Find the number of ways in which 7 distinct objects can be put in three identical boxes so that no box remains empty.
This is similar to a problem i had in an old course where you had to find integers x,y,z s.t. x + y + z = some +ve integer.
So i think this one can be reworded as the 3 boxes being x,y and z. And n being 7 distinct objects.
Since you want +ve integers what to do is set x' = x-1 etc and then you get x' + y' + z' = 4.
This is done by using the binomial expression where k is the number of 'boxes'
So we get = 15.
Yeah i think my way was if there was 7 identical objects... 15 is waaaay to low.
But how did you get 322? I just did a 'brute force' method and came up about 99 but didnt really check it.
Since each box must contain 1 object it can be simplified down to how many ways can 4 objects be distributed between 3 boxes... This questions bugging me now...
EDIT: Is the answer just ?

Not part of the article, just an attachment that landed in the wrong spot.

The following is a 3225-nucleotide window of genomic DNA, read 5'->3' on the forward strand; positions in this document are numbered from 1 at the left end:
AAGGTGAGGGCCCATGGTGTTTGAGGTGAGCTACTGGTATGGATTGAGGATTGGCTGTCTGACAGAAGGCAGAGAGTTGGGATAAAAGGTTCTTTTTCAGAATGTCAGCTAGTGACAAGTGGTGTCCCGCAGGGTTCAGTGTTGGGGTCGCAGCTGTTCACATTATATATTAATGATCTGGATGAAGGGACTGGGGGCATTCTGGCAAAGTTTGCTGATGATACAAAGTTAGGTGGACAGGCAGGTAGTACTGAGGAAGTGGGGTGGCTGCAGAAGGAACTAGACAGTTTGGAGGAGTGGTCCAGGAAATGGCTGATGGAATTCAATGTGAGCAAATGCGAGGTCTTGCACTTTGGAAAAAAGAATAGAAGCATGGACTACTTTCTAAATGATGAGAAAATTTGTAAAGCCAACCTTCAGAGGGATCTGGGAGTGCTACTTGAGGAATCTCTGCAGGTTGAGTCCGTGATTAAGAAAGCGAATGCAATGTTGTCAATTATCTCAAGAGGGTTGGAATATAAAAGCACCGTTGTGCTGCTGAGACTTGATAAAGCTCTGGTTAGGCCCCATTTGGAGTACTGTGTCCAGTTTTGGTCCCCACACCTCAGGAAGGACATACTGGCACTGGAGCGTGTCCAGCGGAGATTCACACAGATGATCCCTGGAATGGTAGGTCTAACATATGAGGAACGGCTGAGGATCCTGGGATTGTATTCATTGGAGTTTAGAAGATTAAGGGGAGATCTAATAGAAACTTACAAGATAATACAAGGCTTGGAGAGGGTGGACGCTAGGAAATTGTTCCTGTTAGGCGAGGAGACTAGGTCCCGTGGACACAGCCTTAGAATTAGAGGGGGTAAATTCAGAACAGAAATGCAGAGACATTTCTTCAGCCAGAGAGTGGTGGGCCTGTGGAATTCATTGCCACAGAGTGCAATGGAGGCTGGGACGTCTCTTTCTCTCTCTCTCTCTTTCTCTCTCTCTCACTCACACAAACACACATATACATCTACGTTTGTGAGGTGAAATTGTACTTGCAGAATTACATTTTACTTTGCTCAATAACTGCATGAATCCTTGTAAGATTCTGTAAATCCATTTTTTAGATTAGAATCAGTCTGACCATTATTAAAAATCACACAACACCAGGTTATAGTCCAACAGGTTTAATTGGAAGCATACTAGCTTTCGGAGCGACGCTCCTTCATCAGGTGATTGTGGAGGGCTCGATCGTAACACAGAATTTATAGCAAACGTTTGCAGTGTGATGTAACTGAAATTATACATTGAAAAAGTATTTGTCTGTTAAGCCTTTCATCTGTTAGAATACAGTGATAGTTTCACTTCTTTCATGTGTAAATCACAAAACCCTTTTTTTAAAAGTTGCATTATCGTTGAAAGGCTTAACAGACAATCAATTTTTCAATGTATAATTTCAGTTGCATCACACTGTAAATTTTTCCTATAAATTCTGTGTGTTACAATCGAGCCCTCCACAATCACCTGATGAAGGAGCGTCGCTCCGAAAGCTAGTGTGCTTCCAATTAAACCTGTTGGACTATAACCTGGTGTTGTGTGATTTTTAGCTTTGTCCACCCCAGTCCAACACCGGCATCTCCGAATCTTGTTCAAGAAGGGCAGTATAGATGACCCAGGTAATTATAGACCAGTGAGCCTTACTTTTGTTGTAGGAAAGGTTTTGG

Well,this is how it goes.
Since the boxes are identical the problem reduces to the fact distinct objects have to be divided(not distributed) into groups as arrangement among the boxes are immaterial since the boxes are identical
The groupings can be done as follows 1,3,3),(1,2,4),(2,2,3),(1,1,5)" alt="1,3,3),(1,2,4),(2,2,3),(1,1,5)" />
This can be done in following ways:
=
Either the answer is 301 or I have missed a grouping which is not likely
301 is correct.
The number is also , where S is the Stirling Number of the 2nd Kind.
(1,2,4) is same as (1,4,2) since boxes are identical.There is no such thing as the first box or the second or the third .
If 2 groups contain same number of objects then it is required that we divide by 2!.
For example if {a,b,c,d,e,f,g} are the 7 obects.One grouping containing (2,2,3) objects can be described as follows.
{a,b},{c,d}{e,f,g} and another can be {c,d},{a,b}{e,f,g}.
Now arent these groupings same.